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Interactions between environmental contaminants and gastrointestinal parasites: novel insights from an integrative approach in a marine predator

Carravieri, Alice; Burthe, Sarah J.; de la Vega, Camille; Yonehara, Yoshinari; Daunt, Francis; Newell, Mark A.; Jeffreys, Rachel M.; Lawlor, Alan J.; Hunt, Alexander; Shore, Richard F.; Pereira, M. Glória; Green, Jonathan A.. 2020 Interactions between environmental contaminants and gastrointestinal parasites: novel insights from an integrative approach in a marine predator. Environmental Science & Technology, 54 (14). 8938-8948. https://doi.org/10.1021/acs.est.0c03021

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Abstract/Summary

Environmental contaminants and parasites are ubiquitous stressors that can affect animal physiology and derive from similar dietary sources (co-exposure). To unravel their interactions in wildlife, it is thus essential to quantify their concurring drivers. Here, the relationship between blood contaminant residues (11 trace elements and 17 perfluoroalkyl substances) and nonlethally quantified gastrointestinal parasite loads was tested while accounting for intrinsic (sex, age, and mass) and extrinsic factors (trophic ecology inferred from stable isotope analyses and biologging) in European shags Phalacrocorax aristotelis. Shags had high mercury (range 0.65–3.21 μg g–1 wet weight, ww) and extremely high perfluorooctanoic acid (PFOA) and perfluorononanoic acid (PFNA) residues (3.46–53 and 4.48–44 ng g–1 ww, respectively). Males had higher concentrations of arsenic, mercury, PFOA, and PFNA than females, while the opposite was true for selenium, perfluorododecanoic acid (PFDoA), and perfluooctane sulfonic acid (PFOS). Individual parasite loads (Contracaecum rudolphii) were higher in males than in females. Females targeted pelagic-feeding prey, while males relied on both pelagic- and benthic-feeding organisms. Parasite loads were not related to trophic ecology in either sex, suggesting no substantial dietary co-exposure with contaminants. In females, parasite loads increased strongly with decreasing selenium:mercury molar ratios. Females may be more susceptible to the interactive effects of contaminants and parasites on physiology, with potential fitness consequences.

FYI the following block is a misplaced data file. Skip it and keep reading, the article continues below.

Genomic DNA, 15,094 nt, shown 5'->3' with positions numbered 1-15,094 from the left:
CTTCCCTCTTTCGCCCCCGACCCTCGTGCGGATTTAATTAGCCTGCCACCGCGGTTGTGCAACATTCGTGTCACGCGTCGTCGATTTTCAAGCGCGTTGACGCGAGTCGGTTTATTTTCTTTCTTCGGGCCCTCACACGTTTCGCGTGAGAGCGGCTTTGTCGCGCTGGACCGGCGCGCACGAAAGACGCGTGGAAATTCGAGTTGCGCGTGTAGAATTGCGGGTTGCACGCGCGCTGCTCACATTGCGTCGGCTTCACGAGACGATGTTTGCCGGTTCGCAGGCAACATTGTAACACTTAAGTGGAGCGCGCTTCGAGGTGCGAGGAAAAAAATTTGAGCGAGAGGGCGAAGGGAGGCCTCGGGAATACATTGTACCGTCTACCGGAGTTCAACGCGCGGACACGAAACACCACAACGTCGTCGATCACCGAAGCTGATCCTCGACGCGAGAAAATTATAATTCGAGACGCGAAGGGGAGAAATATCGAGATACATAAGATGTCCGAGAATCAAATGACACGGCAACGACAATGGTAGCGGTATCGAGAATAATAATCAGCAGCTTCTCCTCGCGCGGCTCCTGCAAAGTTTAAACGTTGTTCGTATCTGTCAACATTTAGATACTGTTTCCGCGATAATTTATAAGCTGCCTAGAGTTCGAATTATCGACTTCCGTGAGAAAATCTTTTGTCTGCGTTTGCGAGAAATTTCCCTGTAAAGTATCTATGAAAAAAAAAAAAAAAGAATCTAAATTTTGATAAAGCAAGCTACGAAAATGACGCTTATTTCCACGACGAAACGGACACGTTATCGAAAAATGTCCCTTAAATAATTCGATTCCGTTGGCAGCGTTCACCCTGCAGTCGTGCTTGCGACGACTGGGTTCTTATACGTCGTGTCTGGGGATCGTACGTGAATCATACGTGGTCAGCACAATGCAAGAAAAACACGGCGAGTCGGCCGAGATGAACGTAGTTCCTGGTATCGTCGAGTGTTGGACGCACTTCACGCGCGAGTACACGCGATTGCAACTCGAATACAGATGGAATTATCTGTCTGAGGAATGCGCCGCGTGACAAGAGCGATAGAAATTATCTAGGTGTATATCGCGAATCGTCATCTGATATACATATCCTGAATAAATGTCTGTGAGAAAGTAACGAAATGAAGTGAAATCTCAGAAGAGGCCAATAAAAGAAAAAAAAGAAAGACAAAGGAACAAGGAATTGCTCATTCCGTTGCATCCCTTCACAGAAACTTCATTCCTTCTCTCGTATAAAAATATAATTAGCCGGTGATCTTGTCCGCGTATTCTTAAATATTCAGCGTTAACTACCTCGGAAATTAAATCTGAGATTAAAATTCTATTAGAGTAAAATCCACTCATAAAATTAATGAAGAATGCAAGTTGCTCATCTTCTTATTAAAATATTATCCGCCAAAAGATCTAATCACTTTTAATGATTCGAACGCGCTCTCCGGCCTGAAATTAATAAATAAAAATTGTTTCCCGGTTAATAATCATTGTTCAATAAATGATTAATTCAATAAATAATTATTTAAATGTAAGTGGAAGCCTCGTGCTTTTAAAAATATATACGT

Item Type: Publication - Article
Digital Object Identifier (DOI): https://doi.org/10.1021/acs.est.0c03021
UKCEH and CEH Sections/Science Areas: Biodiversity (Science Area 2017-)
Pollution (Science Area 2017-)
ISSN: 0013-936X
Additional Information. Not used in RCUK Gateway to Research.: Open Access paper - full text available via Official URL link.
NORA Subject Terms: Ecology and Environment
Date made live: 27 Jul 2020 16:12 +0 (UTC)
URI: https://nora.nerc.ac.uk/id/eprint/528233

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